Updating OS X: and Other Software Downloads
No operating system is perfect. MS-DOS went right up to version 6.2 before covering it over with a series of graphic interfaces, currently paused at XP. Apple has also gone through a process of upgrades. On one machine I have System 7.6, on another 8.1 and on the i-Mac and the G4 at work, I am up to 9.2.2 as well as 10.1.5.
System 9 and OS X have the facility to update directly through the operating system itself. When it works (and 90% of the time it does), it saves much work. When it is not successful (and a firewall might cause some problems), I switch strategies and connect directly to the Internet (see below).
Apple upgrades not only the operating system but also certain important utilities and some software. I make regular visits to Apple's web sites and archives to make sure I miss nothing.
A few days after buying the i-Mac I tried the Control Panel, called Software Update and upgraded from version 9.2.1 to 9.2.2. This is similar in OS X, except that Software Update is found in System Preferences: the icon is a blue globe with arrows round it. Starting this loads a panel with download choices; and a bar for updates: daily, weekly or monthly.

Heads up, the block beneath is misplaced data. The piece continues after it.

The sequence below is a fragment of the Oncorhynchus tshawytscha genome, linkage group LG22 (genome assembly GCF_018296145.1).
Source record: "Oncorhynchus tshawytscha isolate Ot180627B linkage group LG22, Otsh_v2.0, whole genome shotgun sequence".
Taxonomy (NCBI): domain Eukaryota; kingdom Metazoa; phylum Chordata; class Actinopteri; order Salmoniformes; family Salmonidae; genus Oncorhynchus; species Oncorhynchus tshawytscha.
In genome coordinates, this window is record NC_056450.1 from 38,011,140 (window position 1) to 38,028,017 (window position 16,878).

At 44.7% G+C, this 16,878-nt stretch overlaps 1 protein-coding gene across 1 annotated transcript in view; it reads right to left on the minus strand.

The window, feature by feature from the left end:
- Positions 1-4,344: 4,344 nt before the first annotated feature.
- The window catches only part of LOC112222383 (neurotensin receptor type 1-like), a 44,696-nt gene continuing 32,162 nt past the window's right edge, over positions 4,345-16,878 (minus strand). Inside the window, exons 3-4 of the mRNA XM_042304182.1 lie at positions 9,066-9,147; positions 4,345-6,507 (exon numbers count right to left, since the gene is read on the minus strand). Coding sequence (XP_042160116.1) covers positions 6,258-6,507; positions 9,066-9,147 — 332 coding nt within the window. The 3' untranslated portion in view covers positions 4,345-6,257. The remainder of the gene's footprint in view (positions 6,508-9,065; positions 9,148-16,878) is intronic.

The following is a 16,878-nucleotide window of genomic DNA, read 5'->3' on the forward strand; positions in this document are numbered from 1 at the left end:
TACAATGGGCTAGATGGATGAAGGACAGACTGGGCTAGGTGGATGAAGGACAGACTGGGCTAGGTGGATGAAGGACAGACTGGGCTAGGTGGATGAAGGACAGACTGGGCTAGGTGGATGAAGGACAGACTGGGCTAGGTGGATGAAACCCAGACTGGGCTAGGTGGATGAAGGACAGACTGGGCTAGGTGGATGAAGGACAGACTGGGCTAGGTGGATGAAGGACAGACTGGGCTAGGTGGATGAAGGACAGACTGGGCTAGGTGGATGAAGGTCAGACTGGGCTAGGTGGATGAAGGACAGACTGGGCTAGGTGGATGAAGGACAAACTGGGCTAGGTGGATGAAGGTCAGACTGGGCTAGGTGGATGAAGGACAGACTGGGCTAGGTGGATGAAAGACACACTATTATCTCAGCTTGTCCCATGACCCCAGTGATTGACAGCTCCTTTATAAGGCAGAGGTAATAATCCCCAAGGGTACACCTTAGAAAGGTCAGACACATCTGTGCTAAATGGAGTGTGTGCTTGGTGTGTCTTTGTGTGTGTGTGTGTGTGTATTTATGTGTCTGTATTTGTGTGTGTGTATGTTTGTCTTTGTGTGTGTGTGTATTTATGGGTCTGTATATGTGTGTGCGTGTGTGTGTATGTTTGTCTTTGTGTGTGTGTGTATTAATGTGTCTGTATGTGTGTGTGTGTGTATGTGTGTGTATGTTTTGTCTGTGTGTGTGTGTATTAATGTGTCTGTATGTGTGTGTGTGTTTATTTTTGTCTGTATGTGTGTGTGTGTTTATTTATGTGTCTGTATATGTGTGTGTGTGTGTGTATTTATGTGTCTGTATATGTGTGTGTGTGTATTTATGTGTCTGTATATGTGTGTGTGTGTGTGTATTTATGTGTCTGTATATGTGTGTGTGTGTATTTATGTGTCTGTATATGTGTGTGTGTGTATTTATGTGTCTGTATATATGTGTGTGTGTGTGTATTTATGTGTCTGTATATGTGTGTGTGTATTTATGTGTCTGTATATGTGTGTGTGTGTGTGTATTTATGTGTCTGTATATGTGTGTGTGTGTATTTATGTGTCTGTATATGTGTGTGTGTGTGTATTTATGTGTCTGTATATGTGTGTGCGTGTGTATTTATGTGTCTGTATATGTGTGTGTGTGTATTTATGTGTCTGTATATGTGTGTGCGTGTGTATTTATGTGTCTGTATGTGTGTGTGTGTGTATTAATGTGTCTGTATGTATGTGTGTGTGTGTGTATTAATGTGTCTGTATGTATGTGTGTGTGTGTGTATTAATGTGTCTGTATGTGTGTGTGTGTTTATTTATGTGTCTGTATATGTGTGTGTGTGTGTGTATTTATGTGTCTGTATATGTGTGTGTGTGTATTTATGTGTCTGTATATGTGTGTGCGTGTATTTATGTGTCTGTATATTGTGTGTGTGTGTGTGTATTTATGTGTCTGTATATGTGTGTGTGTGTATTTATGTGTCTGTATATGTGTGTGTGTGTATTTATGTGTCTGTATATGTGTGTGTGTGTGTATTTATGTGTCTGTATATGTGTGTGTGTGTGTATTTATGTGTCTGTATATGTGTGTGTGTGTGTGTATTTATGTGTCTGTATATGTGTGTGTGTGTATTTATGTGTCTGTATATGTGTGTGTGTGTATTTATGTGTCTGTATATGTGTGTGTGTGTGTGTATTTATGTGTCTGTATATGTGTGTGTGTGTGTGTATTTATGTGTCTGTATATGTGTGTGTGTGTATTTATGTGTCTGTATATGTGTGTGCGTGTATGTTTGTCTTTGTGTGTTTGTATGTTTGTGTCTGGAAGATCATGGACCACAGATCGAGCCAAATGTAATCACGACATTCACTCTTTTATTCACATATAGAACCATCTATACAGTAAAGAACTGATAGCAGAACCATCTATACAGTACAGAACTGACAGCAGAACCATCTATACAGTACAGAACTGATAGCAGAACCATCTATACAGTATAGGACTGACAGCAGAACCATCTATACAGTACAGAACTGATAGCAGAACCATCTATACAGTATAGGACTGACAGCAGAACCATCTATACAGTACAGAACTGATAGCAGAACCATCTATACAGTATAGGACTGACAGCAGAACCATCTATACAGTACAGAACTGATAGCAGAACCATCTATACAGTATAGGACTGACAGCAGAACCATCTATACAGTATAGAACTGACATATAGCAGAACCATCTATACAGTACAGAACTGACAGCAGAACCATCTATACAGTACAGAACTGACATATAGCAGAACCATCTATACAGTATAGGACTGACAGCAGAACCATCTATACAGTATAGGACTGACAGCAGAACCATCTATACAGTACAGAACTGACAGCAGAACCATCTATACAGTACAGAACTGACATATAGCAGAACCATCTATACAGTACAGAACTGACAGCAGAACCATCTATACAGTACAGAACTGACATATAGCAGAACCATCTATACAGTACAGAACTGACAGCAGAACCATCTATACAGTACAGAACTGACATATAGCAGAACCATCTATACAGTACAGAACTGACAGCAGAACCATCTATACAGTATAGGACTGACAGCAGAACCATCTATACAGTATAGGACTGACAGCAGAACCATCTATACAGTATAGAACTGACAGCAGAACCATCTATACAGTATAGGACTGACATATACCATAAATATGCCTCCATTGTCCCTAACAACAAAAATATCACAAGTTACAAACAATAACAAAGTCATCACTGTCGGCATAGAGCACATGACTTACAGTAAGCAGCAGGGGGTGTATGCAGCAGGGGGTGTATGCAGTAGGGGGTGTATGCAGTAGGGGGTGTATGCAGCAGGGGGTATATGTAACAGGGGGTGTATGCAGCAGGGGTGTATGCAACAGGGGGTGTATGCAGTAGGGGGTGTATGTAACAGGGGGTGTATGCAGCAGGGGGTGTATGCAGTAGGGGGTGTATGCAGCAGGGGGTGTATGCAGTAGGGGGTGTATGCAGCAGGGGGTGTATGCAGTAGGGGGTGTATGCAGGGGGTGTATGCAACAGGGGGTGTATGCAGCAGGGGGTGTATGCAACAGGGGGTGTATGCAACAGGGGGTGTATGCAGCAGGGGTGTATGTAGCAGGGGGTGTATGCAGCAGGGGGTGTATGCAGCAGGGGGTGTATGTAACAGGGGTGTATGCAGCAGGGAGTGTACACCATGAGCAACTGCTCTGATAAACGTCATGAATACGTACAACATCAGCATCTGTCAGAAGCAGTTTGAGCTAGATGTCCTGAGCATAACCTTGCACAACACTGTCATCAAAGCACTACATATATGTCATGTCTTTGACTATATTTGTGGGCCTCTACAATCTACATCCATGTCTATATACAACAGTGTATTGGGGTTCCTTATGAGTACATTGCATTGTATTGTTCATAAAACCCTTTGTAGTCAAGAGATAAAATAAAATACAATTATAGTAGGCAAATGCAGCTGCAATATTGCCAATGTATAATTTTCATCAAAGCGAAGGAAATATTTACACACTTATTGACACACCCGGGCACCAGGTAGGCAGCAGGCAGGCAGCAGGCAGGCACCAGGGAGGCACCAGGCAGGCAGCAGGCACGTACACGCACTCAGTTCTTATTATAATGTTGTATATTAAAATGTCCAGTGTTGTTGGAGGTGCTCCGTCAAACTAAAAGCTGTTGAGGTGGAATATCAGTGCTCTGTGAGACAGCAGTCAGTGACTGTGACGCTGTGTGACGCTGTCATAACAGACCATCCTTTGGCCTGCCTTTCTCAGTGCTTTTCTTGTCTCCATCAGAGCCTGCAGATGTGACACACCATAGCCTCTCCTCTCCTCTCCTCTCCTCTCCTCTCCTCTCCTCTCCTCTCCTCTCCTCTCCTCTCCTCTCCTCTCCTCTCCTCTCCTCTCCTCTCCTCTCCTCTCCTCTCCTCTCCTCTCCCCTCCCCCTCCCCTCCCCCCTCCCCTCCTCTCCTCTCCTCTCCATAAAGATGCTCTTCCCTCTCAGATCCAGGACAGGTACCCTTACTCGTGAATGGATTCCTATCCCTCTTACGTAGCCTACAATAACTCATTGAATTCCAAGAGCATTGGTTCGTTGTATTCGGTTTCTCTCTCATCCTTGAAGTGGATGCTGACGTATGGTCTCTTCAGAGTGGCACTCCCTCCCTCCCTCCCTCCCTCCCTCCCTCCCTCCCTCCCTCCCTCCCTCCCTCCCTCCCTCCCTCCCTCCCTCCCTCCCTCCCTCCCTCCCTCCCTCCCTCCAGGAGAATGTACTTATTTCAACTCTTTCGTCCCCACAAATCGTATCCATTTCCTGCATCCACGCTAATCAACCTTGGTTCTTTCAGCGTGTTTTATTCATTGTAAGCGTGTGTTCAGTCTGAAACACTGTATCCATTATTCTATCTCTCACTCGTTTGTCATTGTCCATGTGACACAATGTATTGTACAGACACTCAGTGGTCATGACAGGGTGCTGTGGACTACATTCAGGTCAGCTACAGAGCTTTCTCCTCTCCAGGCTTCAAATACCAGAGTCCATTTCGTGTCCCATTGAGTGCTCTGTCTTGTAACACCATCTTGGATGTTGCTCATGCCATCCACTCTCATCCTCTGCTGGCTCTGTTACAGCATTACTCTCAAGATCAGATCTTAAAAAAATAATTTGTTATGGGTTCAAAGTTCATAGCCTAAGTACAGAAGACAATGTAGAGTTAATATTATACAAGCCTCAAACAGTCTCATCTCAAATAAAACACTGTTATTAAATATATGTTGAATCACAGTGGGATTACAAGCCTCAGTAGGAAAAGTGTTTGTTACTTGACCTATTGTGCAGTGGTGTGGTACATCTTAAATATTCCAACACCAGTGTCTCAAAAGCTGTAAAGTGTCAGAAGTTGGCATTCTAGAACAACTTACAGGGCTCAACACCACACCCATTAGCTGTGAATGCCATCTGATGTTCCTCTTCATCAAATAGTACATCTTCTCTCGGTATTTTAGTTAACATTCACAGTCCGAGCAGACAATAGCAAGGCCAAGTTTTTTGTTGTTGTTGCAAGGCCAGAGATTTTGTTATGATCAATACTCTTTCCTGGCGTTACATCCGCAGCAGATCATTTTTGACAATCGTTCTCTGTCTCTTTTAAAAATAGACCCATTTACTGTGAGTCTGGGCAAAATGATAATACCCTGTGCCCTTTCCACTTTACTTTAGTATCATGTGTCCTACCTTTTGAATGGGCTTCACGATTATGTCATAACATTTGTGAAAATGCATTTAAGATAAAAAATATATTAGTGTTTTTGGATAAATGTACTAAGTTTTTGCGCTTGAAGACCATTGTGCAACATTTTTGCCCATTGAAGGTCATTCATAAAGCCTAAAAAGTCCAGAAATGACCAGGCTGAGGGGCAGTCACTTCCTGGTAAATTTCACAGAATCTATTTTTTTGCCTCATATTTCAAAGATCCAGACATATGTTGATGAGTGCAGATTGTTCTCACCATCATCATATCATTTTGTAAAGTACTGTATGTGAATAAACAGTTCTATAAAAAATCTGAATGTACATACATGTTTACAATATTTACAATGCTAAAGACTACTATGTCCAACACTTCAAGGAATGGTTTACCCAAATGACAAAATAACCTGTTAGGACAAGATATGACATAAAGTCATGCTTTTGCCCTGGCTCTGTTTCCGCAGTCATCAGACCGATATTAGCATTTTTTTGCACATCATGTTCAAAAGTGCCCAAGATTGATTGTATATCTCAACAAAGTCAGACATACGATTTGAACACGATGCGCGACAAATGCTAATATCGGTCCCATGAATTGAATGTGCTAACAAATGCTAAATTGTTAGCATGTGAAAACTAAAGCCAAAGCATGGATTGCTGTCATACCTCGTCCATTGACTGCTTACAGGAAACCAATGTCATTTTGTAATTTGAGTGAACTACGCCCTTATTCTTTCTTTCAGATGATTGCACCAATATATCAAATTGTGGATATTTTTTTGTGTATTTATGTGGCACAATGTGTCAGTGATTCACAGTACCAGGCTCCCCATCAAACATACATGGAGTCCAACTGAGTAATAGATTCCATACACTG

Press the button, Update Now, if you are online. The computer will connect directly to the relevant Apple site.
For users in Thailand, this may be Australia or Singapore but this is not satisfactory. Owing to the way the Internet is set up here, our best links are to the United States (in theory they should be the same): a straight line is not necessarily the shortest distance between two points on the Internet. In exasperation sometimes I have switched to the sledgehammer of a browser link. This is a shame because of the way Software Update is integrated into the operating system.
Once a link is made, the updater checks to see what the combination of hardware and software needs: certain drivers for the i-Mac and the G4 for example, are different. Another panel then offers a list of items. Check those you want and then continue. It is not necessary to download all, or all at the same time.
With Software Update, the operating system upgrades itself, keeping the user informed via a dialogue box and blue progress bars. The update itself happens quickly, but "Optimisation" takes a while. The operation requires no input from the user except to click on, Yes, at the right time.
Software Update does not work 100% of the time. When I first tried to update to 10.1.3, it was the week that the submarine cable off Korea was cut. Even with alternative links, there was neither the speed not the sureness of connection that I needed. In addition, my office machines are hidden behind a firewall and it is sometimes difficult to sustain the Software Update link.
In both these circumstances, I use a browser to link to the Apple web site and download directly from there. The download is considerably quicker than using Software Update; but what you gain in speed, you lose in integration.
With the browser download, a compressed file in binary format is saved on the desktop and automatically opened by Stuffit Expander into a disk image file (.dmg) which I regard as a particular piece of Apple magic. The 34 Mb disk image installed 250 Mb of files.